Volume 7 Issue 303
Published - 14:00 UTC 08:00 EST 16-Nov-2005 
Next Update - 14:00 UTC 08:00 EST 17-Nov-2005

Editor: Susan K. Boyer, RN
Vidyya.
All rights reserved.

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UC Davis researchers shed new light on how chemotherapy-induced leukemia develops

Topoisomerase II inhibitors are among the most successful chemotherapy drugs used to treat human cancer. But a small percentage of patients treated with these agents recover from their initial malignancy only to develop a second cancer, leukemia. more  

Cardiovascular drug may improve heart failure and help prevent sudden death

Research shows that Carvedilol, a cardiovascular drug, could be useful in reducing cardiac death in high risk patients with prior myocardial infarction and/or heart failure and also in reducing the incidence and/or preventing the occurrence of atrial fibrillation in a number of clinical situations. A review of this research is published in the journal Pacing and Clinical Electrophysiology. more

Study uncovers potential biomarker for lupus atherosclerosis

Groundbreaking research reported at the annual meeting of the American College of Rheumatology indicates that a certain form of the normally "good" high density lipoprotein (HDL) cholesterol linked to cardiovascular health plays a counterproductive role in people with systemic lupus erythematosus (SLE) and rheumatoid arthritis, promoting atherosclerosis (hardening of the arteries) and heart disease in many of these individuals. more  

Antidepressants potentially misused in treating adolescents, Stanford study finds

When the U.S. Food and Drug Administration declared in 2004 that certain antidepressants are linked to an increased risk of suicide in adolescents, there was surprisingly little data about how depression was being treated in young patients. Now new research from the Stanford University School of Medicine provides critical documentation of the potential misuse of these medications in the years leading up to the FDA's decision to issue the so-called "black-box" warnings. more

Sperm stem cells closer to being like embryonic stem cells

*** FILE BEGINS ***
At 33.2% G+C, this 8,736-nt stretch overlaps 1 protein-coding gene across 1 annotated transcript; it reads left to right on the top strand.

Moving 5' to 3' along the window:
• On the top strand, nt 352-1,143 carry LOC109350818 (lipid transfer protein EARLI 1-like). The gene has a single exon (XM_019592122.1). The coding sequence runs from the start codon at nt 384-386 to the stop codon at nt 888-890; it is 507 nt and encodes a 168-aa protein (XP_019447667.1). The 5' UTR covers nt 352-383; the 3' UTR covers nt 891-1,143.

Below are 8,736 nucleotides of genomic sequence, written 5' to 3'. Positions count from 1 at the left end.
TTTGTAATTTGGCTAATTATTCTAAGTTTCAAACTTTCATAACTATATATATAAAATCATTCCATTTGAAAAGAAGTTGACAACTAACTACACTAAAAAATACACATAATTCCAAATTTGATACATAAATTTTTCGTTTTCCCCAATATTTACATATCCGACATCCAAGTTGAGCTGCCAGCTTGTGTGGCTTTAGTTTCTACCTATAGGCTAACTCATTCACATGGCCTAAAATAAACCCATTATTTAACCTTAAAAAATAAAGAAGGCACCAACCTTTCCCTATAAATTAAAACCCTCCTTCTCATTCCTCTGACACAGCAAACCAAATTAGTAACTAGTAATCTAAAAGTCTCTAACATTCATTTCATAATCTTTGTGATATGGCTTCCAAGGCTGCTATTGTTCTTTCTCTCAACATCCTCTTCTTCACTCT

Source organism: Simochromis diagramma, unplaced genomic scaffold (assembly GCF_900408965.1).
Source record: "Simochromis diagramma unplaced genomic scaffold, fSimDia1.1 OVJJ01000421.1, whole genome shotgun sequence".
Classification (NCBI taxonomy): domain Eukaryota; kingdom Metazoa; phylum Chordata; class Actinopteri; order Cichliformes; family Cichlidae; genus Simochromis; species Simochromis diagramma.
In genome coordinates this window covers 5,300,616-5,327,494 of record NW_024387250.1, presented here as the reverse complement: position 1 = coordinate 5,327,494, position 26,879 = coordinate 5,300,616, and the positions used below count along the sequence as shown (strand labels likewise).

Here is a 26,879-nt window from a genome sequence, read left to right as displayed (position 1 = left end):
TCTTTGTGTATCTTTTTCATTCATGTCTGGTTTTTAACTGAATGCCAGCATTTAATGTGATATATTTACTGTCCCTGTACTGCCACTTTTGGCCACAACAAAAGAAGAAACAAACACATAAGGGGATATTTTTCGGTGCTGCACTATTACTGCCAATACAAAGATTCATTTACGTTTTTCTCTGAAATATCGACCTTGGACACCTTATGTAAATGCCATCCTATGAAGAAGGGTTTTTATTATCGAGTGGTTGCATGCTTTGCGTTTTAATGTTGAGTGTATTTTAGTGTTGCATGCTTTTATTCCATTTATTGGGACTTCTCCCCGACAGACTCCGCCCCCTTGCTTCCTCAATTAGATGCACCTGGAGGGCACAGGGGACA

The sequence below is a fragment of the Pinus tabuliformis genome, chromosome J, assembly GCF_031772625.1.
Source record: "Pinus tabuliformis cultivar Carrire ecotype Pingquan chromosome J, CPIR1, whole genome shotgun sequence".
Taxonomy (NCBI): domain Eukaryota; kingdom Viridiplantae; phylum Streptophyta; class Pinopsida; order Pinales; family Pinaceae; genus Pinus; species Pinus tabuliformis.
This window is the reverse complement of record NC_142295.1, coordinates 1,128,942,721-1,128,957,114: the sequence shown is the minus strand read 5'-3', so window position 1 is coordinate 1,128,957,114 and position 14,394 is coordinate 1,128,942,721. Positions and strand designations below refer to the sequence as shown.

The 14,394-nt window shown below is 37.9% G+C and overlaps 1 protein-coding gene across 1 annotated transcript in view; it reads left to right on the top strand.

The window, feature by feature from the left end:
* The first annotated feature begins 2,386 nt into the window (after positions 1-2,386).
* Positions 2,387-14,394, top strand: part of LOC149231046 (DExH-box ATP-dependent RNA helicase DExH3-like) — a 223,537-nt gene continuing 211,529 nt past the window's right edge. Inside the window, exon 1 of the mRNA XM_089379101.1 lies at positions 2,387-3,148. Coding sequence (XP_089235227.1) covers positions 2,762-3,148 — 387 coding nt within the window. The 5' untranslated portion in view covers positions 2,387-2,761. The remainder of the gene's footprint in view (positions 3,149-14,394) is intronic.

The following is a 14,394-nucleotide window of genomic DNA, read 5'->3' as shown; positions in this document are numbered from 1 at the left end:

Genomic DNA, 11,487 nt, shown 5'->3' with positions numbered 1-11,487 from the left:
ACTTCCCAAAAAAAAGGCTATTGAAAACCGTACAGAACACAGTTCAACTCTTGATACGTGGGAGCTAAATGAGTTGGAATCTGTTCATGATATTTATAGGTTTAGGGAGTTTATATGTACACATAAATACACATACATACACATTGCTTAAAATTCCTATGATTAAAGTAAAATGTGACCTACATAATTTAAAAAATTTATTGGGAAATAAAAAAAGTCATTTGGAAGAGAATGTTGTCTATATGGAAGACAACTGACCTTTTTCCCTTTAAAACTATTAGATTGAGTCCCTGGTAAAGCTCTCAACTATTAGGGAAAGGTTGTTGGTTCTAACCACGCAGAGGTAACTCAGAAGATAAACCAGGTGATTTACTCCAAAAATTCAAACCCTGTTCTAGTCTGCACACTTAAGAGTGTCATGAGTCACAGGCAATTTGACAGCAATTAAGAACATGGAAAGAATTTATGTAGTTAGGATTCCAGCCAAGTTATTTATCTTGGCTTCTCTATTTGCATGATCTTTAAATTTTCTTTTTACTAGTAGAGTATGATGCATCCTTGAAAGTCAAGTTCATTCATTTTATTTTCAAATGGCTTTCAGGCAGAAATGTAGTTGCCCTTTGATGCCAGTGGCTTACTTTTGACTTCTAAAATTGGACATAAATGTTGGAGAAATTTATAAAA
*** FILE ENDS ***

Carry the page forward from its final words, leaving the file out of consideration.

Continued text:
New experiments that prevented rat sperm stem cells from changing permanently into sperm have brought researchers one step closer to coaxing such cells to behave like embryonic stem cells, capable of growing into many other types of cells in the body. more

Patients regain cognitive function after radiation for brain tumors  

Patients who suffer from low-grade brain tumors are able to regain normal cognitive function after receiving radiation therapy to shrink their tumor, according to a study published in the November 15, 2005, issue of the International Journal of Radiation Oncology*Biology*Physics, the official journal of ASTRO, the American Society for Therapeutic Radiology and Oncology. more

Jefferson researchers find lack of protein in obese people is risk factor for kidney, heart disease

Jefferson researchers have found that mice with low levels of the protein hormone adiponectin may also have high levels of a protein called albumin which, in humans, may be a sign of kidney disease. This study provides further support for the theory that kidney disease may be a more important risk factor for heart disease than is cholesterol. more

 

Carvedilol, a cardiovascular drug, could be useful in reducing cardiac death in high risk patients with prior myocardial infarction and/or heart failure and also in reducing the incidence and/or preventing the occurrence of atrial fibrillation in a number of clinical situations.